Climates of the past, lessons for the future: emerging results from the CMIP5 model evaluation exercise

Tuesday, 16 December 2014
Sandy P Harrison, University of Reading, Reading, United Kingdom, Patrick J Bartlein, University of Oregon, Geography, Eugene, OR, United States, Kenji Izumi, University of Oregon, Eugene, OR, United States and Guangqi Li, Macquarie University, Epping, NSW, Australia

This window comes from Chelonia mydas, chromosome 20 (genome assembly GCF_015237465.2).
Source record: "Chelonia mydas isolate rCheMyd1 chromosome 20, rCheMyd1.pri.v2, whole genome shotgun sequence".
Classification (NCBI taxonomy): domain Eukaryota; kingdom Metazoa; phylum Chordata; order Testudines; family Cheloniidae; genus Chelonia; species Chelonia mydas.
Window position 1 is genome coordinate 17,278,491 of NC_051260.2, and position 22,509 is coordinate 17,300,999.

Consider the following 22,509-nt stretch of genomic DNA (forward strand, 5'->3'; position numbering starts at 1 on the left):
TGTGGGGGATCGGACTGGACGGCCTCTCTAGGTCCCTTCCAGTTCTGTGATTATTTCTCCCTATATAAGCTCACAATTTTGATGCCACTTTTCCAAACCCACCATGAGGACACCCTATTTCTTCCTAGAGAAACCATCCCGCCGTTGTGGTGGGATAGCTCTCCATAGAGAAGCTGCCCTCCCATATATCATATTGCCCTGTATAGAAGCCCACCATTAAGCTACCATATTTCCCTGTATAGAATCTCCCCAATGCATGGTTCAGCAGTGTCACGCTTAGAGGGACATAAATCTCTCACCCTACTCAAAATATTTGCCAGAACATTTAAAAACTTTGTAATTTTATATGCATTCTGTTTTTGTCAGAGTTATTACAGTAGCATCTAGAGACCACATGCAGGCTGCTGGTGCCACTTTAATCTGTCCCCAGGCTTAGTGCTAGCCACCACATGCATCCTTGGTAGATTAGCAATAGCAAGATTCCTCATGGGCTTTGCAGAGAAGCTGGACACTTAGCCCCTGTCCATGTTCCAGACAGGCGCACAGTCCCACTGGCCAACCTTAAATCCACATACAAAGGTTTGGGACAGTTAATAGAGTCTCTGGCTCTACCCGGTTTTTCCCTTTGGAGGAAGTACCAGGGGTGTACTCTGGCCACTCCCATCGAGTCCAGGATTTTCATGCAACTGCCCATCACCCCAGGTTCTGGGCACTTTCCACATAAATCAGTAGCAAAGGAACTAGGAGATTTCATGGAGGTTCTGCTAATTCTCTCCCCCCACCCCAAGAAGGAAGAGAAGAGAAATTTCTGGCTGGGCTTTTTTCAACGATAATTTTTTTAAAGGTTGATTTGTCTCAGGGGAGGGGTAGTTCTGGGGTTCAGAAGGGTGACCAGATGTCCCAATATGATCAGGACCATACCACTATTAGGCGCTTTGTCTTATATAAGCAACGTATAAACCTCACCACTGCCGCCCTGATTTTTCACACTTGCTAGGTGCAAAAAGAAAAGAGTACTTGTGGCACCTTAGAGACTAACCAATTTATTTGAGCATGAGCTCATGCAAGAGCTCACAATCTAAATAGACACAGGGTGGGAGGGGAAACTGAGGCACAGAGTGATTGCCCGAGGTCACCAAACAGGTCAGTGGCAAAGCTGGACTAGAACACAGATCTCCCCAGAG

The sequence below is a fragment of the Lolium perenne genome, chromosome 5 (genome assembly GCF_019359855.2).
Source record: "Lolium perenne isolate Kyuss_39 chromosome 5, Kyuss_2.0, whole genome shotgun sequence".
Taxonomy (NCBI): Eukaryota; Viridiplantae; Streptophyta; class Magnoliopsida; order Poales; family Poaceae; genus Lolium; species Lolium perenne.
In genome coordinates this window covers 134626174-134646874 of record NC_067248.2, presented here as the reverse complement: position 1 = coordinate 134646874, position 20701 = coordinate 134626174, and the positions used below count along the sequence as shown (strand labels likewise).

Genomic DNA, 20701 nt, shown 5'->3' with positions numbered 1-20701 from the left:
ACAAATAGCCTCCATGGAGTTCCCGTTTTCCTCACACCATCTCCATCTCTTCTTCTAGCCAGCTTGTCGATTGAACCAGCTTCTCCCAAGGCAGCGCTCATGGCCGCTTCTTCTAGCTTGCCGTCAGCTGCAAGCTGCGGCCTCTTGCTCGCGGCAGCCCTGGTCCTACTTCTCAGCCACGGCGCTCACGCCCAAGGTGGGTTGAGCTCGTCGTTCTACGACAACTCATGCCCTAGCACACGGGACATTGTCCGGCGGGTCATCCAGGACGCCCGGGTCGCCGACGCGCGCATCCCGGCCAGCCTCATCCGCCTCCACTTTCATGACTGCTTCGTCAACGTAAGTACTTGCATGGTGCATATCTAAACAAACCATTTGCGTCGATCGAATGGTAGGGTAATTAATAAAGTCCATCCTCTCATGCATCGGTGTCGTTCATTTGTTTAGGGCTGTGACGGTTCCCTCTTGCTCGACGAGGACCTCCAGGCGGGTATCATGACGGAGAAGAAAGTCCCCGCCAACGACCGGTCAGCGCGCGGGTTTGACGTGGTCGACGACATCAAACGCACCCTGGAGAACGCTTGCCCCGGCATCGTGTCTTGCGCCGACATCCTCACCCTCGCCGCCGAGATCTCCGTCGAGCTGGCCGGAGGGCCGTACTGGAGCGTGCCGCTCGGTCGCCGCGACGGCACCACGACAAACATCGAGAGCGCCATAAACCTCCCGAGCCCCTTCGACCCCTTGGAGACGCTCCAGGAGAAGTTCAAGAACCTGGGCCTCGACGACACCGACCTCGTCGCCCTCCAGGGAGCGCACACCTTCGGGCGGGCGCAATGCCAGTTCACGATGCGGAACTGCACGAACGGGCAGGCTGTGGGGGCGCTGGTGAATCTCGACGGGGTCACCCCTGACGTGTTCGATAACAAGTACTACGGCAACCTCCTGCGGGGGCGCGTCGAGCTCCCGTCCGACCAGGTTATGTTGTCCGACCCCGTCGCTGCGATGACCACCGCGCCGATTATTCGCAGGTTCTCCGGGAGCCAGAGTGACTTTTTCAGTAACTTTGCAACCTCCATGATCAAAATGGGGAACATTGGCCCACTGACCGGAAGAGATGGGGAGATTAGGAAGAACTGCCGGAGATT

Past climates provide an out-of-sample test of the climate models used for future climate projections. We evaluate palaeosimulations of the Last Glacial Maximum (21,000 years before present) and Mid-Holocene (6000 years before present) from the fifth phase of the Coupled Model Intercomparison Project (CMIP5), focusing on features that are also present in simulations of the response to raised CO2. Several features of the simulations are common to both past and future simulations, including the ratio of land-sea temperature contrast, high-latitude amplification of temperature changes, winter amplification of temperature responses to year-round forcing, precipitation scaling with temperature, and differential precipitation/temperature scaling over land and ocean. The mechanisms giving rise to these phenomena are similar in past and future climates. Comparison with palaeoclimatic reconstructions show these features are simulated realistically in the past, and presumably therefore in the future simulations. There are also parallels in the regional response to changes in forcing in the past and future simulations, including changes in monsoon strength and in mid-continental climates. Comparison with palaeo-reconstructions shows the models capture the sign of such changes correctly but predict the magnitude poorly, and thus future projections are also likely to underestimate the strength of regional responses. LGM climates have been used to constrain estimates of climate sensitivity, on the assumption that the model that best reproduces reconstructed LGM climates is likely to have the most realistic climate sensitivity. However, global biases in simulated LGM temperature are only weakly related to climate sensitivity. Furthermore, ocean temperature biases are globally low and land temperatures globally high compared with reconstructions. The current generation of climate models includes improvements in resolution, complexity and parameterizations and produce better simulations of modern climate but evaluations show there has been no improvement in the simulation of past climates. Since past forcing and climate changes are of comparable magnitude to those expected in the 21st century, this emphasizes the need to focus on further improving the simulation of regional climate changes.